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      Excited about the attention UX is getting – hopefully that means issues impacting core functionality won’t languish for months anymore (see e.g. [1]) and also that Element won’t provide such a poor experience for non-technical users.

      While I admit that I’m interested in Cerulean as well, my worry here is that the Element team are spreading themselves too thin/becoming unfocused. Slack is “just” a chat app – not a protocol with multiple server and client implementations and also a social app. Because of that razor focus (and also by virtue of having a gargantuan team + orders of magnitude more revenue and funding, to be sure), Slack is able to provide a pretty straightforward onboarding experience for new users that doesn’t require half a degree in computer science, with detailed end-user documentation to boot.

      I can’t help but be slightly excited at the mad science experiments, but they also make me a bit nervous. I know as a developer when we go too far down these “cool” rabbit holes (especially ones that nobody asked for, and that are somewhat removed from my core value proposition), the systems we are responsible for that people rely on can suffer. Here’s to hoping the Element team gets this balance right

      [1] https://github.com/vector-im/element-ios/issues/3762

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      I am cautiously optimistic that Spaces will get me something I desperately need: a way to have a set of private rooms that an allow list of accounts can enumerate and join. This is super easy with Slack and seems to be basically not possible with Matrix today, even if you set up the existing Community structure. Fingers crossed!

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        yup, that’s very much the hope. https://github.com/matrix-org/matrix-doc/blob/matthew/msc1772/proposals/1772-groups-as-rooms.md#restricting-room-membership-based-on-space-membership is the section of the spec that outlines how it should work - and yes, you can’t do it today in Matrix without a bot to manage it (a bit like how folks used eggdrop decades ago on IRC before chanservs provided access lists).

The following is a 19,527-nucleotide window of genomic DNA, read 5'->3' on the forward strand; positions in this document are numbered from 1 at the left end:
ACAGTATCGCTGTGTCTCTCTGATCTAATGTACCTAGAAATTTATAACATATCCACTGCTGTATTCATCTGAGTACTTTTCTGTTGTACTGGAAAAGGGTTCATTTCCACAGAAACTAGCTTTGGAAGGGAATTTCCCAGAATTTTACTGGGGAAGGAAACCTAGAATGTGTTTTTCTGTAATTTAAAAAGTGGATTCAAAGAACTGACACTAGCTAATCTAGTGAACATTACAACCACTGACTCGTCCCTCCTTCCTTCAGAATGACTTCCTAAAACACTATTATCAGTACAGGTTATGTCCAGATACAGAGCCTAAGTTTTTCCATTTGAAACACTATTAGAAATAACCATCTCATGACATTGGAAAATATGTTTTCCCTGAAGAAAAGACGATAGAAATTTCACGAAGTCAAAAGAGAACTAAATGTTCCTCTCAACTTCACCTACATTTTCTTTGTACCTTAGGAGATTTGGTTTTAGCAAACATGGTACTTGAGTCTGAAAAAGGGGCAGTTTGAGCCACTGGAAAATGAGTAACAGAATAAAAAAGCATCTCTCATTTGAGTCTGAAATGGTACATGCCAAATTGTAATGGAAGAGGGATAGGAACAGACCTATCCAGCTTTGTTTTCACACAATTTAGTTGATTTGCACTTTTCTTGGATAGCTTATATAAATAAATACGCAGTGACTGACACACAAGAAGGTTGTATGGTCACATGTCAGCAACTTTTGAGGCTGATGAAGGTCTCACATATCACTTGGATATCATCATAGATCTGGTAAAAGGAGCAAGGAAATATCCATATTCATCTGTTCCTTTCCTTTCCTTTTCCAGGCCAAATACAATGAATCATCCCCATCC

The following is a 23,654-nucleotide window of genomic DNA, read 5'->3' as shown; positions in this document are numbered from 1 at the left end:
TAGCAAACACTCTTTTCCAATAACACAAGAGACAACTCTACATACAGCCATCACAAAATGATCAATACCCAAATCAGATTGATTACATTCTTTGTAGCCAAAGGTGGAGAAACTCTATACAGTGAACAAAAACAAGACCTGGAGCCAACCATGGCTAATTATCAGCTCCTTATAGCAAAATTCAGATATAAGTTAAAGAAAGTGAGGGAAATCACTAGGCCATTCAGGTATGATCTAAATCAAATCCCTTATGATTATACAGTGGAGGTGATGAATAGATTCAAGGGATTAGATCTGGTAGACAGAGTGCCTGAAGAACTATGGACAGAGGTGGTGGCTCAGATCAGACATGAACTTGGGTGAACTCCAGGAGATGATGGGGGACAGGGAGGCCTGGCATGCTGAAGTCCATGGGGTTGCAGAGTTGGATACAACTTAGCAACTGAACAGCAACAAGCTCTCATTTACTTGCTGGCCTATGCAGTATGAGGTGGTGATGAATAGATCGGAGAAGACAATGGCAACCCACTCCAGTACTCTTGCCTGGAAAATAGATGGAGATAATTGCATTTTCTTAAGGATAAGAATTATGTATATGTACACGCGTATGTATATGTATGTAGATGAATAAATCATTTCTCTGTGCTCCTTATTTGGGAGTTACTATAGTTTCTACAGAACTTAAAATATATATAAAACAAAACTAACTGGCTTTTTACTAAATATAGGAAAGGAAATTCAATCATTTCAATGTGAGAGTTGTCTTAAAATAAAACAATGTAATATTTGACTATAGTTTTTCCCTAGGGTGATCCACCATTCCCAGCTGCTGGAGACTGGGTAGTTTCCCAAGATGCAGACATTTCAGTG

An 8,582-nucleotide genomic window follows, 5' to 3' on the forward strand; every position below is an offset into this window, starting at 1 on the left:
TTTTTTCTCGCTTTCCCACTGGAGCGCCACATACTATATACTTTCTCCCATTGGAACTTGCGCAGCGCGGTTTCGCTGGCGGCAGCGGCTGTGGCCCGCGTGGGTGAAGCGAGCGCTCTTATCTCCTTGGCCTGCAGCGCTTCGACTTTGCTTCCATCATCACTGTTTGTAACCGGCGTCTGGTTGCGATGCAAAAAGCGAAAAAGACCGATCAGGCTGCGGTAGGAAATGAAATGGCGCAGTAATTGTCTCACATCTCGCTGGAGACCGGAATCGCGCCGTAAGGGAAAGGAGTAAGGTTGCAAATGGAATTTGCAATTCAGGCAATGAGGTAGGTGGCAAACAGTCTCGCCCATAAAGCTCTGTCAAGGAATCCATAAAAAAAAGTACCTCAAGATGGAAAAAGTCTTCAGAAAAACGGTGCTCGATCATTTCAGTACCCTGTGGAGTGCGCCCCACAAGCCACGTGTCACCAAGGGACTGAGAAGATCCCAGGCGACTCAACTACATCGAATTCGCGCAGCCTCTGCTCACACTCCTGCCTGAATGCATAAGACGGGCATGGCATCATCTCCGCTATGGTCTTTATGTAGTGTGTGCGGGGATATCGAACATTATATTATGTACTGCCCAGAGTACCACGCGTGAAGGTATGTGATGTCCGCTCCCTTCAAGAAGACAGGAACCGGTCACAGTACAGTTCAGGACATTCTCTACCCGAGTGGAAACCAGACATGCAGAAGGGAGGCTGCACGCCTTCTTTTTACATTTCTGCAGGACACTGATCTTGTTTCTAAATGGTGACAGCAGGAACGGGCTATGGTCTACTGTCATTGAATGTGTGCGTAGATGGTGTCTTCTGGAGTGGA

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      I hope that more alternatives (not coming from riot) libraries/clients with pop-up (see for example https://invent.kde.org/network/neochat and https://github.com/quotient-im/libQuotient). I kinda don’t trust Riot guys.

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        Riot is called Element now and there are a few solid alternatives presented in the post :)

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          I still don’t see one that works on Linux and Windows. :/

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      As bloat is my main annoyance, I checked out Hydrogen.

      It does superficially look nice, but I quickly found there’s no sane way to move encryption keys from other clients (including importing from Element), nor does it seem to have a way for doing the needed verification (initiated by Element).

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        Hydrogen is beta, so: patches welcome. That said, sharing encryption keys with other clients works fine, if you are encrypting them and storing them in secure storage on the server. Manual import/export ironically would be much easier; just needs to be written. You’re right that it doesn’t do verification yet though.

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          I understand it is beta, but I still expected a path to switch from using Element (the most popular client) to using Hydrogen.

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      Great to see how many awesome things were archieved this year \o/ Looking forward to all the things coming in 2021 :)

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